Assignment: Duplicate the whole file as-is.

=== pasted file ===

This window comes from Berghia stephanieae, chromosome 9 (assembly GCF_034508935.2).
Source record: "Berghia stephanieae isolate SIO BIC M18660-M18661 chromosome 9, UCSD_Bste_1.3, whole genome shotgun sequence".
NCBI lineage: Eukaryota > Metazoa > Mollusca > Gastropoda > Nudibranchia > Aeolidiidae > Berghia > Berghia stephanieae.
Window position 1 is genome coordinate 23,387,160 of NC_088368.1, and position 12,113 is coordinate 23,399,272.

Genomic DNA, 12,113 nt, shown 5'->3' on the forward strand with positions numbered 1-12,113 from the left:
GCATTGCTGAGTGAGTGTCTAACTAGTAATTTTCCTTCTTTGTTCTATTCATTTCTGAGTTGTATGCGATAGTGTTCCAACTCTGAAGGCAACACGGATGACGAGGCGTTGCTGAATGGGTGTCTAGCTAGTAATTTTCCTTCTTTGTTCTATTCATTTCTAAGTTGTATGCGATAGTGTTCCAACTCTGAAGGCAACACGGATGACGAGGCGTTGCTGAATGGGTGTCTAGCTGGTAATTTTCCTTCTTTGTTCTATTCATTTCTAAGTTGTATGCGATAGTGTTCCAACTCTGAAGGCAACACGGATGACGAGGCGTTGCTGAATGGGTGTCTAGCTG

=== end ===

This window comes from Berghia stephanieae, chromosome 9 (assembly GCF_034508935.2).
Source record: "Berghia stephanieae isolate SIO BIC M18660-M18661 chromosome 9, UCSD_Bste_1.3, whole genome shotgun sequence".
NCBI lineage: Eukaryota > Metazoa > Mollusca > Gastropoda > Nudibranchia > Aeolidiidae > Berghia > Berghia stephanieae.
Window position 1 is genome coordinate 23,387,160 of NC_088368.1, and position 12,113 is coordinate 23,399,272.

Genomic DNA, 12,113 nt, shown 5'->3' on the forward strand with positions numbered 1-12,113 from the left:
GCATTGCTGAGTGAGTGTCTAACTAGTAATTTTCCTTCTTTGTTCTATTCATTTCTGAGTTGTATGCGATAGTGTTCCAACTCTGAAGGCAACACGGATGACGAGGCGTTGCTGAATGGGTGTCTAGCTAGTAATTTTCCTTCTTTGTTCTATTCATTTCTAAGTTGTATGCGATAGTGTTCCAACTCTGAAGGCAACACGGATGACGAGGCGTTGCTGAATGGGTGTCTAGCTGGTAATTTTCCTTCTTTGTTCTATTCATTTCTAAGTTGTATGCGATAGTGTTCCAACTCTGAAGGCAACACGGATGACGAGGCGTTGCTGAATGGGTGTCTAGCTG